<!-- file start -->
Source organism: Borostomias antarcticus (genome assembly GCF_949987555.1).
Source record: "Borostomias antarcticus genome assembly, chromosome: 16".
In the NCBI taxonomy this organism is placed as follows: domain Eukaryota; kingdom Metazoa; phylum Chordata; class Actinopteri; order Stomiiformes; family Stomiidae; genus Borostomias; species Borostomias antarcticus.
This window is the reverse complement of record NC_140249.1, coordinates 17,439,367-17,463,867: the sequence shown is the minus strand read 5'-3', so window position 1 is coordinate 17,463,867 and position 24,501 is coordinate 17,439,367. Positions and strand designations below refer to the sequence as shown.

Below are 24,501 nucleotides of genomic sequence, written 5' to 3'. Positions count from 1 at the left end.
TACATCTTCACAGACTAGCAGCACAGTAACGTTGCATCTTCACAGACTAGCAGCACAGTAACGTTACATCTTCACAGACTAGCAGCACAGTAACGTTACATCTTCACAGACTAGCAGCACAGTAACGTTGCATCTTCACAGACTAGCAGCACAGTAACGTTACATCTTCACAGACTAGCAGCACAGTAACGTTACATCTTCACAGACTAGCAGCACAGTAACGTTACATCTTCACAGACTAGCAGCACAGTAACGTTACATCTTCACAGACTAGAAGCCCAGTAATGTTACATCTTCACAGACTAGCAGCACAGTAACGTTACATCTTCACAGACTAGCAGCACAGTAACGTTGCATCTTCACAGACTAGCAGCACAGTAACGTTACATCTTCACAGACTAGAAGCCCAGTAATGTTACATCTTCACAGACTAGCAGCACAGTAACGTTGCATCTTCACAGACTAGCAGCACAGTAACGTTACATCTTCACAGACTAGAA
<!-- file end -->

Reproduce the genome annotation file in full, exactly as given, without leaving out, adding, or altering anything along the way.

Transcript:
Source organism: Borostomias antarcticus (genome assembly GCF_949987555.1).
Source record: "Borostomias antarcticus genome assembly, chromosome: 16".
In the NCBI taxonomy this organism is placed as follows: domain Eukaryota; kingdom Metazoa; phylum Chordata; class Actinopteri; order Stomiiformes; family Stomiidae; genus Borostomias; species Borostomias antarcticus.
This window is the reverse complement of record NC_140249.1, coordinates 17,439,367-17,463,867: the sequence shown is the minus strand read 5'-3', so window position 1 is coordinate 17,463,867 and position 24,501 is coordinate 17,439,367. Positions and strand designations below refer to the sequence as shown.

Below are 24,501 nucleotides of genomic sequence, written 5' to 3'. Positions count from 1 at the left end.
TACATCTTCACAGACTAGCAGCACAGTAACGTTGCATCTTCACAGACTAGCAGCACAGTAACGTTACATCTTCACAGACTAGCAGCACAGTAACGTTACATCTTCACAGACTAGCAGCACAGTAACGTTGCATCTTCACAGACTAGCAGCACAGTAACGTTACATCTTCACAGACTAGCAGCACAGTAACGTTACATCTTCACAGACTAGCAGCACAGTAACGTTACATCTTCACAGACTAGCAGCACAGTAACGTTACATCTTCACAGACTAGAAGCCCAGTAATGTTACATCTTCACAGACTAGCAGCACAGTAACGTTACATCTTCACAGACTAGCAGCACAGTAACGTTGCATCTTCACAGACTAGCAGCACAGTAACGTTACATCTTCACAGACTAGAAGCCCAGTAATGTTACATCTTCACAGACTAGCAGCACAGTAACGTTGCATCTTCACAGACTAGCAGCACAGTAACGTTACATCTTCACAGACTAGAA